Home > When the Earl Met His Match

When the Earl Met His Match
Author: Stacy Reid


   Scotland, 1817…

   “Lord preserve us, milady! Surely a creature such as this one will not hesitate to attack us! Is it wise to feed it?”

   Ignoring the overly dramatic warning of Sarah, her lady’s maid, Lady Phoebe Francesca Maitland, lowered a piece of succulent roast onto the snow-covered ground near the creature in question. It appeared to be a wolf, and the very first one she’d ever seen outside of a picture book. The large gray and black animal seemed half-starved, pained, its upper lips curved into a vicious snarl even as a tear leaked from its eye.

   Despite the chill in the air, Phoebe unhooked her dark green redingote, spread it to the ground, and lowered to her knees to peer at the animal hidden in the underbrush. It stared back at her, its dark eyes piercing and cautious. Phoebe carefully pushed the piece of roast closer, hoping to tempt the animal into eating. She could see its ribs, yet the creature would not come forward for the succulent offering she had bid Sarah secure from one of their picnic baskets.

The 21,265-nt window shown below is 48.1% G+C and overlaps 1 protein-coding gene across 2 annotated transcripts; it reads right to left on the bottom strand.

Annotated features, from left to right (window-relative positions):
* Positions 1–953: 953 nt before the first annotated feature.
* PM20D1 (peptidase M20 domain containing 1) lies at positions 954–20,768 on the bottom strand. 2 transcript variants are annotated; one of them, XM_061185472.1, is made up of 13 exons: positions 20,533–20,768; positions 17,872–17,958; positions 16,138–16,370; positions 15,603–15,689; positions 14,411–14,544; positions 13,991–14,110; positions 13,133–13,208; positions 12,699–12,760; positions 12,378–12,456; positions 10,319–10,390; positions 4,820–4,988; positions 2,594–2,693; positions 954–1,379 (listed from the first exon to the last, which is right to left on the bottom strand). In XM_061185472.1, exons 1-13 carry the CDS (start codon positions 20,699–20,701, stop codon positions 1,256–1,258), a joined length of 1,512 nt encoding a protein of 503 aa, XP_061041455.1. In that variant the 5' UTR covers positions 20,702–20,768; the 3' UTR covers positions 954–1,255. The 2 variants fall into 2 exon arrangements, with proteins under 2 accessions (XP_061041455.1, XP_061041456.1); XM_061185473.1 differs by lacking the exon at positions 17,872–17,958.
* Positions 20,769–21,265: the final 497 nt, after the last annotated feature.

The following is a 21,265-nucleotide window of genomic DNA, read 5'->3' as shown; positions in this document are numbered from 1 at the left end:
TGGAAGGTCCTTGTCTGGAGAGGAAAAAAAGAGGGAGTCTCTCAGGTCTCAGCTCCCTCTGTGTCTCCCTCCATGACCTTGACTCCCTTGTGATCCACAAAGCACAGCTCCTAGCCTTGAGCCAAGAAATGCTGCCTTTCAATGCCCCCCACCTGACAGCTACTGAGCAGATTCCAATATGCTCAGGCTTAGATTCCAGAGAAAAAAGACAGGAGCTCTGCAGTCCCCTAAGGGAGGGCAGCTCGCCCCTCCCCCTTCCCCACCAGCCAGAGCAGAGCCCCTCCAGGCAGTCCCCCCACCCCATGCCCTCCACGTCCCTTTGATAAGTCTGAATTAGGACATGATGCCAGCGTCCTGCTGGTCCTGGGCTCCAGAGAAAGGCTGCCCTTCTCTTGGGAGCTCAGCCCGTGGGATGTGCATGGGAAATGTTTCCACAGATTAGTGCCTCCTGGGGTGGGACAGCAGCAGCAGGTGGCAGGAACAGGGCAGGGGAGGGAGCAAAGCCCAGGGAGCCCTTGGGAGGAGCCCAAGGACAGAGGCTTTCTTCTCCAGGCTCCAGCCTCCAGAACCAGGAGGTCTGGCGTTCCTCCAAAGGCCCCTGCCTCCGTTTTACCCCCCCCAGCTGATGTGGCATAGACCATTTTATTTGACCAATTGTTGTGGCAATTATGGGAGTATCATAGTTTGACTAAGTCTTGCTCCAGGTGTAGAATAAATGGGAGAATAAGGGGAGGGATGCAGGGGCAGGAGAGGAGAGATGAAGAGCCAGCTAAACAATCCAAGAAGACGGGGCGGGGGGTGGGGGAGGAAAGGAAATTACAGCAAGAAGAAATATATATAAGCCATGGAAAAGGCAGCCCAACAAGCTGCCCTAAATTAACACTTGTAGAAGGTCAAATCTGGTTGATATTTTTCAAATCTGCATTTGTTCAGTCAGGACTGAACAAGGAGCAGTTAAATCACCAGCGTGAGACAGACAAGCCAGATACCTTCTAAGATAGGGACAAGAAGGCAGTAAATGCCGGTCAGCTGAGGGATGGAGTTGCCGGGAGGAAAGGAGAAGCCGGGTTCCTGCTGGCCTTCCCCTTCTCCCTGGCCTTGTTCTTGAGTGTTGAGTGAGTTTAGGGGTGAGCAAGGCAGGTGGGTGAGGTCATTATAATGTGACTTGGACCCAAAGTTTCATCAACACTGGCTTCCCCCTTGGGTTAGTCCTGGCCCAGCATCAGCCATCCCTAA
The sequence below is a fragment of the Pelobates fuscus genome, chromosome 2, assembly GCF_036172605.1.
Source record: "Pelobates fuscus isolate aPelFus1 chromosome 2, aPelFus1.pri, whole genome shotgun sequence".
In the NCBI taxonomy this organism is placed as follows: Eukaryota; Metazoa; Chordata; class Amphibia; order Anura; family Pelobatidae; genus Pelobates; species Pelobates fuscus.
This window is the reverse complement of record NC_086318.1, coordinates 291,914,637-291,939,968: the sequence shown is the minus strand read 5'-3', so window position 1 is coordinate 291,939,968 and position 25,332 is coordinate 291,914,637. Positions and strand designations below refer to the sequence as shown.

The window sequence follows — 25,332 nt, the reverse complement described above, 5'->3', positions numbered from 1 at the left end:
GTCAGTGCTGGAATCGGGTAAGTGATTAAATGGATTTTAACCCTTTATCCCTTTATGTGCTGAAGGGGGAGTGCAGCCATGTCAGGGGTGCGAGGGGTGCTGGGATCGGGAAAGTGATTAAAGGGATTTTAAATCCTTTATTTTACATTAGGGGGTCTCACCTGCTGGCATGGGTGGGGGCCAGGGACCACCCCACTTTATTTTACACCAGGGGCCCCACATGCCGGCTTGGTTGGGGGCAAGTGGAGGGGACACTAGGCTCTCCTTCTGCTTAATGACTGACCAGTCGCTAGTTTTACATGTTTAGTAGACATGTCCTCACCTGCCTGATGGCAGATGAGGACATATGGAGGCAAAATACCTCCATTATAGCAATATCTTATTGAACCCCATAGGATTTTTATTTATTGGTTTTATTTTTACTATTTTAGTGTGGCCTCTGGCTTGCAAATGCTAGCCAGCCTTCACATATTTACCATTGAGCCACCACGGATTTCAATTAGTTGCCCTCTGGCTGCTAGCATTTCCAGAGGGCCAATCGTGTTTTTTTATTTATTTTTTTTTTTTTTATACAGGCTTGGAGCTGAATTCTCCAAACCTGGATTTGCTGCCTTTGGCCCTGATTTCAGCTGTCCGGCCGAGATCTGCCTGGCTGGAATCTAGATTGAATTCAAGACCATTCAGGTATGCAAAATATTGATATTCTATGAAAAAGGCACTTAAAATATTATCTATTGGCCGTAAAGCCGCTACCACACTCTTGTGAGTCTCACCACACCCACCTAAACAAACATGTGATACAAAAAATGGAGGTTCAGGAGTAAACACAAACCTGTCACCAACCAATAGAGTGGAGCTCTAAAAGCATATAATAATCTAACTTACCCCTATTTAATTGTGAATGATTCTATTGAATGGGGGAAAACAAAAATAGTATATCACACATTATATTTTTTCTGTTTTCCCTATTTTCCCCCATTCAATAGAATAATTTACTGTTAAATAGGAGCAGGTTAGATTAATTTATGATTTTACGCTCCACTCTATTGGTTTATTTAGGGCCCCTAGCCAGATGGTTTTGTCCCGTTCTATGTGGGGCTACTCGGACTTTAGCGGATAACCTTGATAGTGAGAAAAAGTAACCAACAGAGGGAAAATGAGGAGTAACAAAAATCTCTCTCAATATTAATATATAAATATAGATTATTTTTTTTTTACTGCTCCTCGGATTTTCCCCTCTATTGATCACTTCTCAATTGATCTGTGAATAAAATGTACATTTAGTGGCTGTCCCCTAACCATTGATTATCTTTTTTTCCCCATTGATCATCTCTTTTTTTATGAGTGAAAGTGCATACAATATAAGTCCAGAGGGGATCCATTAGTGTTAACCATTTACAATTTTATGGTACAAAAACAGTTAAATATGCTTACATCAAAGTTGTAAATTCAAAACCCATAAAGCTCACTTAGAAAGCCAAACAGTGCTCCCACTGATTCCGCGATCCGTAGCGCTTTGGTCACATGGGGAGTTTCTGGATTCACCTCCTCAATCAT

“Please eat,” she whispered, her throat aching. “It must hurt to be so hungry, and you are stubborn. I can see the drool on your mouth.”

   The large beast whined and pushed back even further into the bushes. Had it been abused? She dearly hoped not. “Why won’t you eat?”

   “The person who has been watching atop the hill is coming closer, milady!”

   Sarah sounded appropriately alarmed. She had mentioned several minutes ago that she had spied someone up the hilly incline staring down at them. Since that person had made no effort to approach, Phoebe had not been too terribly worried. There were a couple of footmen in shouting distance if assistance was needed.